Unilever confirms it has chosen Rotterdam over London as its legal HQ

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Posted by Geoff Bishop.

Written by Kevin Scott.

Unilever House in London will no longer be a legal headquarters for the consumer goods giant.

UNILEVER has confirmed that it has chosen Rotterdam over London as its legal headquarters, but claimed that Brexit is not a factor in its decision.

The decision will come as a major blow to Theresa May’s government as it attempts to uphold the country’s status as a centre for business after its departure from the European Union.

Ken Odeluga, an analyst at City Index, said: “It’s difficult to pretend political filters were entirely absent from management’s thought process.”

However, Unilever executives claimed that the move has “nothing to do with Brexit,” and chairman Marjin Dekkers noted that as a result of operational restructuring two of its three divisions would now be headquartered in London.

The decision is nevertheless a setback for the Conservatives as Mrs May and her ministers work to convince businesses not to move staff to the EU.

The Government has come under fire for failing to provide assurances to businesses mulling their post-Brexit futures, particularly in light of plans to leave the EU single market.

Mr Odeluga added that while the decision would have a low impact in terms of jobs and investment, “that will not prevent Brexit opponents of all political colours seizing on it as an example of Britain’s incrementally declining business status.”

Unilever, the company behind brands including Dove, Marmite and Hellman’s, said only a “minimal” number of people would move from London to Rotterdam.

The Press Association said it had been reported that Government officials met with Unilever to express concern, but failed to convince them of the benefits of basing its main offices in the UK.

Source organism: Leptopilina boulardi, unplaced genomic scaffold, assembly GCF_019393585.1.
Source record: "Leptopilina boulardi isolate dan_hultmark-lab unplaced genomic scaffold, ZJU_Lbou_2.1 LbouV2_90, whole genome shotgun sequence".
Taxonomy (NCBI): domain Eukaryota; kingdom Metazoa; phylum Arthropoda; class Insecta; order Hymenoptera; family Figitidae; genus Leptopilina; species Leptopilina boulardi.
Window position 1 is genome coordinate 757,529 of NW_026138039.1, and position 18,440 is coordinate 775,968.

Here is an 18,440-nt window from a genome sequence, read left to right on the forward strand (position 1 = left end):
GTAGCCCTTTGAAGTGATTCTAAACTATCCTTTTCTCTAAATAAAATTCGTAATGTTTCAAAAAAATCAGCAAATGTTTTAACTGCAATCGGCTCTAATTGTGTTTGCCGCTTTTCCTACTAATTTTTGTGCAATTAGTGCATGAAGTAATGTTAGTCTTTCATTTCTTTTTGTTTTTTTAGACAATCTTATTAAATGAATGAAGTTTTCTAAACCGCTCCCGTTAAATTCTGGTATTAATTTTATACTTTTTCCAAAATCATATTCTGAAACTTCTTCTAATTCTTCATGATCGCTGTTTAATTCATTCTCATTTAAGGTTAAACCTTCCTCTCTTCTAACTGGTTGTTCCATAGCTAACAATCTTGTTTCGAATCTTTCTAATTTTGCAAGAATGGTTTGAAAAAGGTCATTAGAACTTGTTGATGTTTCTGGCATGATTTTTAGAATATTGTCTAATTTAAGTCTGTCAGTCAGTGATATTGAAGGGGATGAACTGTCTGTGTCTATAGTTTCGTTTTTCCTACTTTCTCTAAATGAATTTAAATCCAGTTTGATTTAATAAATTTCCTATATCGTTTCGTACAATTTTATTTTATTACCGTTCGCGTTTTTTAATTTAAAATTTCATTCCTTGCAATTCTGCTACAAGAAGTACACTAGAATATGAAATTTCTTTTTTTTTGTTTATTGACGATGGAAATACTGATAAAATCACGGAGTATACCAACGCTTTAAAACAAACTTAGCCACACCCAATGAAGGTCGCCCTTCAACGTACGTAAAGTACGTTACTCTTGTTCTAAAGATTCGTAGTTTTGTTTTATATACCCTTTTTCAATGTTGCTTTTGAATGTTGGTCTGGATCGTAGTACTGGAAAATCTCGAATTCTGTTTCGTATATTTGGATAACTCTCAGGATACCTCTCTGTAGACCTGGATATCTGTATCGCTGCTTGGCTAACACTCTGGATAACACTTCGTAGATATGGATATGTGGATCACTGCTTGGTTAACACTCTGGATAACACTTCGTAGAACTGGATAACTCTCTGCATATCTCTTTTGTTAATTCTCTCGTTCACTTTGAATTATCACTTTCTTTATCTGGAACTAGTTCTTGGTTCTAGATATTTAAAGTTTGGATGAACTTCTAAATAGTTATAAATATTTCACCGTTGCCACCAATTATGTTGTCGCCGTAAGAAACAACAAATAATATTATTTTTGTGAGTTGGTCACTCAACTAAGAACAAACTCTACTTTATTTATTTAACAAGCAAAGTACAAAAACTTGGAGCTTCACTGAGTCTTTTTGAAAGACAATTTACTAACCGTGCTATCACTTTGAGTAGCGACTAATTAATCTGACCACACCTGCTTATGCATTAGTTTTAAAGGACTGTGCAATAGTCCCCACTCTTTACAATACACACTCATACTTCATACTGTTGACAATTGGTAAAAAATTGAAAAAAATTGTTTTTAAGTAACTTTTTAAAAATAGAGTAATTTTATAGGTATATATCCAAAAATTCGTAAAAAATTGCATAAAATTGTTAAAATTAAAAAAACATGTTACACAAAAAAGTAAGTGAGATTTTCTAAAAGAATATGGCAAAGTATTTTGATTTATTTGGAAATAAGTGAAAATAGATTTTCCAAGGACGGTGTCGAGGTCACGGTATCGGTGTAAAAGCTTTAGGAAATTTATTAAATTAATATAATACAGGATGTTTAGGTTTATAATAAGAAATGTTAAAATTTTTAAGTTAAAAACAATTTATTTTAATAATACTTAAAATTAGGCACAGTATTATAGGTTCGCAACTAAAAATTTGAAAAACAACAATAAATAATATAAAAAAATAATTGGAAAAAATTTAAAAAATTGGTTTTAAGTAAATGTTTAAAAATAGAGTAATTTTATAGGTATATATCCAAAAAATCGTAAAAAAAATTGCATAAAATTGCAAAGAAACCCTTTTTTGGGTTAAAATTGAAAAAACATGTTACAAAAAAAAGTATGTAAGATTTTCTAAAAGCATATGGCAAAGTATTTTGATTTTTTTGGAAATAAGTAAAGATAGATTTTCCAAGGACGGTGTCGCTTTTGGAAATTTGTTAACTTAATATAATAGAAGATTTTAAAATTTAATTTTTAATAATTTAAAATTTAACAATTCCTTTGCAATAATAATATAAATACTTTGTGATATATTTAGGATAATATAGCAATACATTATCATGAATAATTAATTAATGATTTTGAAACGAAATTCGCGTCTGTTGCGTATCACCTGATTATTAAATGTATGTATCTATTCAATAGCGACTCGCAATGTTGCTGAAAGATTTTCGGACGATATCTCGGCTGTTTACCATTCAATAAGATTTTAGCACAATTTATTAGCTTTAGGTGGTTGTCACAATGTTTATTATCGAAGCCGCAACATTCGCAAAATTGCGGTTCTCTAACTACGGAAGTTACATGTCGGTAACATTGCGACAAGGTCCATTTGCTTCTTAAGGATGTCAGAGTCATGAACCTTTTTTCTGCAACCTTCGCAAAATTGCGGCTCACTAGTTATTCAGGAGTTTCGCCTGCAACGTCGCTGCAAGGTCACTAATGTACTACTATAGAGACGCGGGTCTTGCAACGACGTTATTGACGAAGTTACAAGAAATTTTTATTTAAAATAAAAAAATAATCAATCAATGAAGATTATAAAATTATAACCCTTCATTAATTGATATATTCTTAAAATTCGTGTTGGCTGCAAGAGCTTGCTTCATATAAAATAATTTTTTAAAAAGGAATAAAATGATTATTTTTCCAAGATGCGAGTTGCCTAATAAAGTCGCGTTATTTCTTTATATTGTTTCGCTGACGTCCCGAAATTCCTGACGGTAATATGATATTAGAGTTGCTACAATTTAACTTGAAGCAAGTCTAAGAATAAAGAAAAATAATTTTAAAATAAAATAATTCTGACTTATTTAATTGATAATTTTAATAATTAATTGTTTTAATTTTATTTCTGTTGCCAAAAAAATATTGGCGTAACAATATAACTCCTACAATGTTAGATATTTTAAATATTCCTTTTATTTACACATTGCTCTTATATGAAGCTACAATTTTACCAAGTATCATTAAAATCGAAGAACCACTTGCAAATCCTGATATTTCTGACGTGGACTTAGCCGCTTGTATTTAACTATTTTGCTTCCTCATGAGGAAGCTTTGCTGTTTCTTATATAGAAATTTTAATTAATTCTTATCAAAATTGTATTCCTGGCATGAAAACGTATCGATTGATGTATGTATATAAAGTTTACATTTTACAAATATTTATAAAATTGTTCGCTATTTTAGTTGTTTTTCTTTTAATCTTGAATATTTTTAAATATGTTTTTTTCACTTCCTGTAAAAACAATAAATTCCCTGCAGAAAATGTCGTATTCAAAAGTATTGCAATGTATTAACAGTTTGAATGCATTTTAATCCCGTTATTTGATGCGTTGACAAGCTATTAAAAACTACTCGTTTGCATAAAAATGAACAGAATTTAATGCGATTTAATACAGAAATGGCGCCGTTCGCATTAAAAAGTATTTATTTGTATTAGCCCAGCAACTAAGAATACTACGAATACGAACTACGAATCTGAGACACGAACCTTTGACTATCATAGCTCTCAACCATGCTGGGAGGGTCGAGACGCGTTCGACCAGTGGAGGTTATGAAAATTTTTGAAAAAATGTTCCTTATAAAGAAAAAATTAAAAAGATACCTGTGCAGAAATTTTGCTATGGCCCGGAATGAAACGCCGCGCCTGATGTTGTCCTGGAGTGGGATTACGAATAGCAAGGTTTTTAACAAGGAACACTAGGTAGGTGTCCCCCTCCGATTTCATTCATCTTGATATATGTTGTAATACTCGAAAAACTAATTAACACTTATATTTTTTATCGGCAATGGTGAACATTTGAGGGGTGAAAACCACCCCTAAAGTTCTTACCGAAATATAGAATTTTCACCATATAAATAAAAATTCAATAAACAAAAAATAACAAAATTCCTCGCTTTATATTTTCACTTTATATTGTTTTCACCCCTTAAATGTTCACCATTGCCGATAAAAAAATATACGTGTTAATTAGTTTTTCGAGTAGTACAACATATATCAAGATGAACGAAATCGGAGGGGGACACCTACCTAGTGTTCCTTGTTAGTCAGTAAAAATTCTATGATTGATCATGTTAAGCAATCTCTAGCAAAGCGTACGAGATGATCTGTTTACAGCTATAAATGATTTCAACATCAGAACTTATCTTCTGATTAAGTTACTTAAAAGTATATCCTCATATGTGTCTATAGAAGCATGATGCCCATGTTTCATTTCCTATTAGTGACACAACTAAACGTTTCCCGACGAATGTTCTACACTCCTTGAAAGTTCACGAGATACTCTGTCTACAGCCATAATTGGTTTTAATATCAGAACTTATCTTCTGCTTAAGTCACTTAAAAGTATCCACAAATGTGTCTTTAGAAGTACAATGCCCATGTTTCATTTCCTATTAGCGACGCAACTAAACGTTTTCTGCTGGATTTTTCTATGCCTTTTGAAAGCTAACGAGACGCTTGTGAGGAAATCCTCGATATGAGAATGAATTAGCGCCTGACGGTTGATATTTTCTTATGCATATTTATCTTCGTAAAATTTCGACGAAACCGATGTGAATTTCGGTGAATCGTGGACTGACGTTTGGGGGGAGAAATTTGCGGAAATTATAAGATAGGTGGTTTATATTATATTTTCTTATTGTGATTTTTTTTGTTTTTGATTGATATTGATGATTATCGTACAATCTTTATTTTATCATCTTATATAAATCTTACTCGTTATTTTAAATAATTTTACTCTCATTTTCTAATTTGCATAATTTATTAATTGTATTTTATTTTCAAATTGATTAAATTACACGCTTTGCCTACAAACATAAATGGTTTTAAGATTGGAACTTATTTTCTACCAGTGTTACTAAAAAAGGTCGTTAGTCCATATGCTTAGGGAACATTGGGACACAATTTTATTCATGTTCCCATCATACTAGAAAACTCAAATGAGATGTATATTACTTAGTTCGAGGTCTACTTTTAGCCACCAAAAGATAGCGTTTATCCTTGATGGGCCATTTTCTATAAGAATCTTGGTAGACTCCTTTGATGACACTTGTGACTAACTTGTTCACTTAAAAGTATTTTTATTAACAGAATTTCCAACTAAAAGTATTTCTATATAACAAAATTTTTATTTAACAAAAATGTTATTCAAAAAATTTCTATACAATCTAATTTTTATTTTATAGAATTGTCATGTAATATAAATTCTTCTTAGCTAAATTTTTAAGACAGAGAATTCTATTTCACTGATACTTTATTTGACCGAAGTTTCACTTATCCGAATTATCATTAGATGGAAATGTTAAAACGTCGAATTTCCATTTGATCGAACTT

A Government spokesman said: “As the company itself has made clear, its decision to transfer a small number of jobs to a corporate HQ in the Netherlands is part of a long-term restructuring of the company and is not connected to the UK’s departure from the EU.”

Unilever had been undertaking a review of its structure since it rebuffed a £115 billion hostile takeover attempt by rival Kraft Heinz last year.

The group currently has legal headquarters in both the UK and The Netherlands, an arrangement which can be traced back to its formation in 1930. The Dutch company has always had 55 per cent of the combined share capital. Unilever said in a statement said that its 7,300 workers the UK and 3,100 in The Netherlands will be unaffected.

Under its new structure the business will bring the two legal entities together into a single business incorporated in Rotterdam.

Unilever said the move would create a “simpler, more agile and more focused company”.

As part of the changes, Unilever will also restructure into three divisions: beauty and personal care, and home care will be based in the UK, while foods and refreshment will be based in the Netherlands.

Chairman Marjin Dekkers, said: “Our decision to headquarter the divisions in the UK and the Netherlands underscores our long-term commitment to both countries. The changes announced today also further strengthen Unilever’s corporate governance, creating for the first time in our history a ‘one share, one vote’ principle for all our shareholders.”

The company will continue to be listed in London, Amsterdam and New York.

Unliever’s strategic review concluded that a single holding company would bring greater simplicity and more flexibility to make changes in its portfolio through acquisitions or de-mergers.

“While we do not currently plan any major portfolio change, we believe it is appropriate to create a corporate structure that provides the group with the strategic flexibility and optionality to do so,” it said.

Proposals are expected to be placed before shareholders in the autumn with implementation anticipated towards the end of the year.